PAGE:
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Yet shall, my lord, your just, your noble rules
Oft have you hinted to your brother peer
To build, to plant, whatever you intend,
He gains all points who pleasingly confounds,
Consult the genius of the place in all;
Still follow sense, of every art the soul ; Parts answering parts shall slide into a whole, Spontaneous beauties all around advance, Start e'en from difficulty, strike from chance : Nature shall join you; time shall make it grow A work to wonder at-perhaps a Stowe.
Without it, proud Versailles ! thy glory falls, And Nero's terraces desert their walls: The vast parterres a thousand hands shall make, Lo! Cobham comes, and floats them with a lake: Or cut wide views through mountains to the plain, You'll wish your hill or shelter'd seat again. E'en in an ornament its place remark, Nor in a hermitage set Dr. Clarke. 5
Behold Villario's ten years' toil complete, His quincunx darkens, his espaliers meet, The wood supports the plain, the parts unite, And strength of shade contends with strēngth of
light: s Dr. S. Clarke's bust was placed by the Queen in the Hermitage, while he regularly frequented the Court.
A waving glow the bloomy beds display,
sweep those alleys they were born to shade. At Timon's villa 6 let us pass a day; Where all cry out,“ What sums are thrown away;" So proud, so grand; of that stupendous air, Soft and agreeable come never there, Greatness with Timon dwells in such a draught As brings all Brobdignag before your thought. To compass this, his building is a town, His pond an ocean, his parterre a down: Who but must laugh, the master when he sees, A puny insect shivering at a breeze ! Lo, what huge heaps of littleness around !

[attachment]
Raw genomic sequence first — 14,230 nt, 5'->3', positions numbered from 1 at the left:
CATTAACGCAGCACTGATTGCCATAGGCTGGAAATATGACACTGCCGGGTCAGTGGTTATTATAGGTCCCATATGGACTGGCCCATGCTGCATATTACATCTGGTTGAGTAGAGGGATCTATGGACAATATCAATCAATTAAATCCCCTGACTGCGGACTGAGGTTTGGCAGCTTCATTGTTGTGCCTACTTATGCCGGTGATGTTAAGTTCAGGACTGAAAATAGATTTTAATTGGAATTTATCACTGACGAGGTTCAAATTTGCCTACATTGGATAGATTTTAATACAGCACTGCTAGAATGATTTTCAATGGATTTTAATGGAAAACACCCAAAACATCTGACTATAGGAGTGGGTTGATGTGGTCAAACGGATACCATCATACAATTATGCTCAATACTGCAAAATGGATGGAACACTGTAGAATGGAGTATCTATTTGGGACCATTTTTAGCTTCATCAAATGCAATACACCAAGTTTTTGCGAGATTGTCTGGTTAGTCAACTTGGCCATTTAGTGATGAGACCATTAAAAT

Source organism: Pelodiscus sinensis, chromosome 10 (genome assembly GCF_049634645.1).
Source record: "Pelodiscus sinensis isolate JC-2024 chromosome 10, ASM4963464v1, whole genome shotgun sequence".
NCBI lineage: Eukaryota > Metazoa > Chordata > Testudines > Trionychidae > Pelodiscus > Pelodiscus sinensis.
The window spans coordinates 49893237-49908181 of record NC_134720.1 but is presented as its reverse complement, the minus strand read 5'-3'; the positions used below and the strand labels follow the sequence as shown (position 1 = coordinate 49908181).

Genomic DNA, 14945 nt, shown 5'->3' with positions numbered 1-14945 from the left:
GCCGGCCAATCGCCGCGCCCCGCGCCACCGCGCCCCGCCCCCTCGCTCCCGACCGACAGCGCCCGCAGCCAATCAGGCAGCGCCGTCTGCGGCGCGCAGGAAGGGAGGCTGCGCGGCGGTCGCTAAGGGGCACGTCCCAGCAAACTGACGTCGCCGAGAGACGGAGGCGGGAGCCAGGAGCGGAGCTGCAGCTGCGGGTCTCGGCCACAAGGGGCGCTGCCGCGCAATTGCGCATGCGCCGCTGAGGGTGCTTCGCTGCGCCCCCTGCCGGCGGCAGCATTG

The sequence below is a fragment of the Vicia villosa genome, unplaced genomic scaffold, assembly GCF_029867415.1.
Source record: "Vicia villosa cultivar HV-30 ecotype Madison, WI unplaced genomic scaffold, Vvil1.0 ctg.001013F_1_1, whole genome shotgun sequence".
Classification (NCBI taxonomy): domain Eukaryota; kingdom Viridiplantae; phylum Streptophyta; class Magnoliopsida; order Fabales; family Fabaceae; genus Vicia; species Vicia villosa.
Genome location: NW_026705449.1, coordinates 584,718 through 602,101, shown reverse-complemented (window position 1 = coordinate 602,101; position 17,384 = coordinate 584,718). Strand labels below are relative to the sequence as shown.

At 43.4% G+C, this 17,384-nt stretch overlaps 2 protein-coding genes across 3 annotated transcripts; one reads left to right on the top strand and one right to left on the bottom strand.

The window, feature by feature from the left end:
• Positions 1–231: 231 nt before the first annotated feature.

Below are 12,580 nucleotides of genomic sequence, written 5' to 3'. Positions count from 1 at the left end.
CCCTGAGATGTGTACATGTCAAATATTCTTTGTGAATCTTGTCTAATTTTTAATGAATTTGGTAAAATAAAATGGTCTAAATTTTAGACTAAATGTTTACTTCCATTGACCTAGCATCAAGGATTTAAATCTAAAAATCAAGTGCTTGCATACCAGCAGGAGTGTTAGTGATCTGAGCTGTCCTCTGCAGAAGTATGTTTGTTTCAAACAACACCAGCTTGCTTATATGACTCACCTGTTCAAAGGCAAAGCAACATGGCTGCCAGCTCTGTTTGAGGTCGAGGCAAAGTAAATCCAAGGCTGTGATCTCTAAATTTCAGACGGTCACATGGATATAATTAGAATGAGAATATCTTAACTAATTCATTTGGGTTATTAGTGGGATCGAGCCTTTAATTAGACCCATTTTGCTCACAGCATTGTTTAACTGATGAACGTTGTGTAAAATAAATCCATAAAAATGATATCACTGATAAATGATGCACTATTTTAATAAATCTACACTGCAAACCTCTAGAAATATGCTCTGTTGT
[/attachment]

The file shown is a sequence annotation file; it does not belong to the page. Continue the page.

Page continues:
6 See Memoir prefixed to these volumes, p. lxxxvi.
The whole a labour'd
My lord advances with majestic mien, Smit with the mighty pleasure to be seen: But soft-by regular approach-not yetFirst through the length of yon hot terrace sweat; And when up ten steep slopes you've dragg'd your
thighs, Just at his study door he'll bless your eyes.
His study! with what authors is it stor'd ? In books, not authors, curious is my lord ? To all their dated backs he turns you round; These Aldus printed, those du Suëil has bound ! Lo, some are vellum, and the rest as good, For all his lordship knows,—but they are wood !
For Locke or Milton 'tis in vain to look ;
hear, That summons you to all the pride of prayer : Light quirks of music, broken and uneven, Make the soul dance upon a jig to Heaven. On painted ceilings you devoutly stare, Where sprawl the saints of Verrio or Laguerre, Or gilded clouds in fair expansion lie, And bring all paradise before your eye. To rest, the cushion and soft dean invite, Who never mentions hell to ears polite.
But hark! the chiming clocks to dinner call; A hundred f otsteps scrape the marble hall: The rich buffet well colour'd serpents grace, And gaping Tritons spew to wash your face. Is this a dinner? this a genial room? No, 'tis a temple and a hecatomb. A solemn sacrifice perform'd in state, You drink by measure, and to minutes eat. So quick retires each flying course, you'd swear Sancho's dread doctor and his wand were there. Between each act the trembling salvers ring, From soup to sweet wine, and God bless the King. In plenty starving, tantaliz'd in state, And complaisantly help'd to all I hate, Treated, caress'd, and tir’d, I take my leave, Sick of his civil pride from morn to eve; I curse such lavish cost and little skill, And swear no day was ever pass’d so ill.